Our Reading Lives

What Do You Do When Fiction Fails?

Wallace Yovetich

Staff Writer

Wallace Yovetich grew up in a home where reading was preferred to TV, playing outside was actually fun, and she was thrilled when her older brothers weren’t home so she could have a turn on the Atari. Now-a-days she watches a bit more TV, and considers sitting on the porch swing (with her laptop) “playing outside”. She still thinks reading is preferable to most things, though she’d really like to find out where her mom put that old Atari (Frogger addicts die hard). She runs a series of Read-a-Longs throughout the year (as well as posting fun bookish tidbits throughout the week) on her blog, Unputdownables. After teaching for seven years, Wallace is now an aspiring writer. Blog: Unputdownables Twitter: @WallaceYovetich

df75db5fdf9c9072658b06bec9254d33Sometimes, when it comes to fiction, I. Just. Can’t. Which is weird because I’d say that I’m a heavy-on-the-fiction girl. But occasionally it’s like I’m allergic to it. I’m reading a book right now that is a combination of essays and short stories, and when I get to the short stories – eck, ugh, no. Onto the next essay, please and thank you.

I can kind of predict these periods of time, usually it’s when something specific is happening, but occasionally it’s random. I’ll be lying in bed, trying to get into a perfectly good story, and NOPE. Then I try with a non-fiction book and ten pages later I realize I’m jiving and all is good.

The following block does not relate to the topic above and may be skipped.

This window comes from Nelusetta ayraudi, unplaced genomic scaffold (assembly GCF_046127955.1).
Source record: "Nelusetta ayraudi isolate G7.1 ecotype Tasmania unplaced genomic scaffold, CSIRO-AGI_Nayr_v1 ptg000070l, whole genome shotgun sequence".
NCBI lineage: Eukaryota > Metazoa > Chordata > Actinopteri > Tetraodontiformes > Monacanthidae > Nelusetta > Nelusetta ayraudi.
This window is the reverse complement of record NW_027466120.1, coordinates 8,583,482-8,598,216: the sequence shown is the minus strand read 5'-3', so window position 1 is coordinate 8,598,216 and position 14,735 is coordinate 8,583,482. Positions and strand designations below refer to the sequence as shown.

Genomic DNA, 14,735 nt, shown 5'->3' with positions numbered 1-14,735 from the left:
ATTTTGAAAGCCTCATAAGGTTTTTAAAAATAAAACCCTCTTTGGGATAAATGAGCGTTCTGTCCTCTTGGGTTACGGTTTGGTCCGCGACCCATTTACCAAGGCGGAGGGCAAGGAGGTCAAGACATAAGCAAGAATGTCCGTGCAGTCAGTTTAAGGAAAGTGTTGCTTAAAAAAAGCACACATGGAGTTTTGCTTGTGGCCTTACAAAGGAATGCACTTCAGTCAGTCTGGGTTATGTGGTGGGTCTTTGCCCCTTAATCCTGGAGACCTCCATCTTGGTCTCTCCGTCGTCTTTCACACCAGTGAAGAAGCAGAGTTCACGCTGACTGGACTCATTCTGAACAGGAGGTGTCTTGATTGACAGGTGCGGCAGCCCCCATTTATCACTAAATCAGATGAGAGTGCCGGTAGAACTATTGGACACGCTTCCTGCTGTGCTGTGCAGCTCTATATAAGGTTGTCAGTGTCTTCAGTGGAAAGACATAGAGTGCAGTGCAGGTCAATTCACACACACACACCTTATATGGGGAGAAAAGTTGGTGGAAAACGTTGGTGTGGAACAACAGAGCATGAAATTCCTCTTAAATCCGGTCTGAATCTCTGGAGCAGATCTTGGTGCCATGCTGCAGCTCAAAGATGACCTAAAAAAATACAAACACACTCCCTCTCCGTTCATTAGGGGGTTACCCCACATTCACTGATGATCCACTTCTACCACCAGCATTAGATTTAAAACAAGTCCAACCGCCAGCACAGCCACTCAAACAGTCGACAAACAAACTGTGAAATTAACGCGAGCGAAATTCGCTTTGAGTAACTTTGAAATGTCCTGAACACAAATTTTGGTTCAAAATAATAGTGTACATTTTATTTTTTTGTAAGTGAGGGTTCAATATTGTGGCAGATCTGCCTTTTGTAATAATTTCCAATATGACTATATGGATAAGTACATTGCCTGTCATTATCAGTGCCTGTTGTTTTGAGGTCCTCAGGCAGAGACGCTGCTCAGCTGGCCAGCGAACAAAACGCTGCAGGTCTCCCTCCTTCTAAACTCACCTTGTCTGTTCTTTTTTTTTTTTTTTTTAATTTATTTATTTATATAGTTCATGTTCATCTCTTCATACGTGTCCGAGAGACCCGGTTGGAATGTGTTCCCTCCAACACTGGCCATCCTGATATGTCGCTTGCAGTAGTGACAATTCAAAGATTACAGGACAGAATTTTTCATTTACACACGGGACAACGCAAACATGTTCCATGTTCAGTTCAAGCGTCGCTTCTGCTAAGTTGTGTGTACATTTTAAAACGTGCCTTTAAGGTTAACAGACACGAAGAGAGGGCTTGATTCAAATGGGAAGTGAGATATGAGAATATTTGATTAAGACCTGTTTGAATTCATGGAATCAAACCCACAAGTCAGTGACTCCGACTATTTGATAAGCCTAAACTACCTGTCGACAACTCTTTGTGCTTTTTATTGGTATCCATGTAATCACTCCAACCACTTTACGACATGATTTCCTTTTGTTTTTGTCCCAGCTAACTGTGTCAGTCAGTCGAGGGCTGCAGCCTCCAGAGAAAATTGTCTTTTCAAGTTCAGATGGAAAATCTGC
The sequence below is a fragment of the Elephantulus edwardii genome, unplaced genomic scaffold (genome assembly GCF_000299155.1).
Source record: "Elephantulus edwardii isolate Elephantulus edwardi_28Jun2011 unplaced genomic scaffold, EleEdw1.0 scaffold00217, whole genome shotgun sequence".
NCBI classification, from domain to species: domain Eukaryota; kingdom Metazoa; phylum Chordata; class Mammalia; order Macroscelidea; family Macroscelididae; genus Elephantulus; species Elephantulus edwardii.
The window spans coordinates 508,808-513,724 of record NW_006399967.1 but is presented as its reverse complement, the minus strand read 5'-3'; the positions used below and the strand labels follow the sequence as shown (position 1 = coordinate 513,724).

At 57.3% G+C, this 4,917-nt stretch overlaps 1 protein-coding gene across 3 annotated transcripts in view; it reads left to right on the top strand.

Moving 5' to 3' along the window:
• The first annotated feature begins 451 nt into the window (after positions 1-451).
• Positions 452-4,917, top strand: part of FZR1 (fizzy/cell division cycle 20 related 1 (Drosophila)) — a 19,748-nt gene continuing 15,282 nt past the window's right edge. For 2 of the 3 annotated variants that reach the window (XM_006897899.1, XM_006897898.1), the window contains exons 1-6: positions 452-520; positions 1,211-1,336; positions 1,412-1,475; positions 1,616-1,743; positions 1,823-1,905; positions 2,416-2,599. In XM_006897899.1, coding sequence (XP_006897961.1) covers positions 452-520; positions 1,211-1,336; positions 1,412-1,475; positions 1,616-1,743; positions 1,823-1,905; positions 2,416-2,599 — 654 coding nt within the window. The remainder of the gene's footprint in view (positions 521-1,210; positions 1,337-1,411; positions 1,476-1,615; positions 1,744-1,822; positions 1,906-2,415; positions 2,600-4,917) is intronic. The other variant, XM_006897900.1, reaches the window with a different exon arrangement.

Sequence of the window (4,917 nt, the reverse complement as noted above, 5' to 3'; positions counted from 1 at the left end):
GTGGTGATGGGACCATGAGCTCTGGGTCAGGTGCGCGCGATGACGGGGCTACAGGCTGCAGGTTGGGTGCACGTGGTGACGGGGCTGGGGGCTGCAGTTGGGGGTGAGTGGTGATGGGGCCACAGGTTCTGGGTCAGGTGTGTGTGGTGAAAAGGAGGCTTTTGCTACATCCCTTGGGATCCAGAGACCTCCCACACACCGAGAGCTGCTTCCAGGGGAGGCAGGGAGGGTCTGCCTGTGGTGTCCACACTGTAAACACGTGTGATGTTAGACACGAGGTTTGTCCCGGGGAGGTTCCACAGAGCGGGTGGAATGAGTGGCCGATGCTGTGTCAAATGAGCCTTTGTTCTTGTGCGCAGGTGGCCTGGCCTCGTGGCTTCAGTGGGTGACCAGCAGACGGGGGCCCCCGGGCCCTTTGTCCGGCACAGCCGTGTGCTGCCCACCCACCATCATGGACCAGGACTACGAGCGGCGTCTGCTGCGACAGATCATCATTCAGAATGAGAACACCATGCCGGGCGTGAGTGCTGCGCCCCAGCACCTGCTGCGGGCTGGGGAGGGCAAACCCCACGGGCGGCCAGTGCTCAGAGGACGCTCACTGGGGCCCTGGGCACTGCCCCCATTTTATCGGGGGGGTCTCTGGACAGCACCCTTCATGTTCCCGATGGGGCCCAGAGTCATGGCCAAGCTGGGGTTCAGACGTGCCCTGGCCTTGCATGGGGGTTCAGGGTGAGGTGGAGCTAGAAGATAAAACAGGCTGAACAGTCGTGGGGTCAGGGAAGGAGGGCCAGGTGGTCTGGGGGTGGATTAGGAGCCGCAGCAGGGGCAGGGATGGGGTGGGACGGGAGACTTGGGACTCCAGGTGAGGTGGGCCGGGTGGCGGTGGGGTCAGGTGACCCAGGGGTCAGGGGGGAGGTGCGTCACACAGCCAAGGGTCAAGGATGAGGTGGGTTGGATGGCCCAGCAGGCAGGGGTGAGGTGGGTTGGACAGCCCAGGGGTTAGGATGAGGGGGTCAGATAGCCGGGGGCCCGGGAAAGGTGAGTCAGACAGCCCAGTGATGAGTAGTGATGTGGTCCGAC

Helene Hanff once wrote to a friend, “anything he liked i’ll (sic) like except if it’s fiction. i (sic) never can get interested in things that didn’t happen to people who never lived.” This pretty much sums up what happens in my brain when I’m going through these phases. But it didn’t happen. I’ll say to myself. Why am I reading about something that didn’t happen? Again, not the norm for me, and I absolutely do think there is incredibly useful lessons to learn through fiction. However, in these phases that I go through, I want to know what happened to real people, and when it happened to them – what did they do?

I put these thoughts to other readers, recently, and a few understood what I meant, but mostly these were people who prefer non-fiction over fiction anyway. So I ask you – are there any of you out there who go through phases with this? And if not, those of you who prefer non-fiction to fiction… why? What is it about fiction that just doesn’t do it for you?


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